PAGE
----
Education has been a major part of The HistoryMakers since its inception. The HistoryMakers has conducted institutes, held public programs, created curriculums and produced documentaries all in the name of education. Please read below to learn more about The HistoryMakers education initiatives.

2016 Minority Archival Fellowship

Yale, Emory, and Harvard Collaborate with Nation’s Largest African American Video Oral History Archive to Offer Visiting Minority Archival Fellowship

In 2009, The HistoryMakers, the nation’s largest African American video oral history archive was awarded an IMLS Laura Bush 21st Century Librarian Grant # RE-06-10-0080 entitled Increasing African American Diversity in Archives: The HistoryMakers Fellowship, Mentoring, Training and Placement Institute. Twelve archivists were selected and trained over a two year period and placed in African American archives across the country.

In 2016, the work begun under The HistoryMakers Institute will continue in a new collaboration with Yale University’s Beinecke Rare Book & Manuscript Library, Emory University’s Stuart A. Rose Manuscripts, Rare Books and Rare Book Library, and The Harvard Library’s Schlesinger Library at the Radcliffe Institute for Advanced Study. Yale University and Harvard University will each appoint a year-long visiting archivist, and Emory University will appoint a two-year visiting archivist – all of whom will have recently received an MLS, and will start in their position by September 1, 2016.

The HistoryMakers will continue to serve as a consultant to the project and serve on the Institute’s Advisory Board. The goal is to provide professional post graduate training in a respected archive with rich African American archival holdings. Each fellowship is being funded by the host institution. Archivists will be able to apply in spring of 2016 for consideration at Yale University’s Beinecke Rare Book & Manuscript Library, Emory University’s Stuart A. Rose Manuscripts, Rare Books and Rare Book Library, and The Harvard Library’s Schlesinger Library at the Radcliffe Institute for Advanced Study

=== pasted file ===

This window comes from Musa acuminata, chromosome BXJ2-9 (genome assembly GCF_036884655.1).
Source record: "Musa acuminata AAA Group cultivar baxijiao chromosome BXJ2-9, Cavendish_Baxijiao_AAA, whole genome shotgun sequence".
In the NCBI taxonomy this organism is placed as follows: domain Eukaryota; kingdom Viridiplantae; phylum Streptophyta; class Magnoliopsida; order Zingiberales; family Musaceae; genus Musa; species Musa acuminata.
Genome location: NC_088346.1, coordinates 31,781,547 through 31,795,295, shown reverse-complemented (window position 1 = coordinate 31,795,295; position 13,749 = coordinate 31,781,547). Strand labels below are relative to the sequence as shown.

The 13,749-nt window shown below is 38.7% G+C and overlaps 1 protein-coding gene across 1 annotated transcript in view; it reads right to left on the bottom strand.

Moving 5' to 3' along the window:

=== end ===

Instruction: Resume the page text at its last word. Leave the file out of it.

Over time, it is expected that more institutions will be recruited to participate in this program whose goal is to increase the number of archivists from underserved populations.

The purpose of the 2016 Minority Archival Fellowship is to:

1) Provide a meaningful and valuable post-masters training experience that incorporates an intensive training program at a world-class university archive, including professional development, presentation at academic conferences, and interaction with lesser-known African American collections around the country;
2) Encourage the inclusion of minority archivists and recent MLIS graduates in the field of archives management;
3) Encourage the fellows to engage in outreach activities in the community.
4) Build and support a network of people committed to the same goal of increasing diversity in the profession.

The 2016 Visiting Minority Archival Fellows will:

1) Increase skills preserving and providing increased access to an African American archival collection.
2) Demonstrate increased knowledge of the nation’s African American archival collections.
3) Demonstrate increased knowledge of African American history and culture broadly and as it relates to special collections of African American archival collections.
4) Reported increase in marketability and employability as an archivist.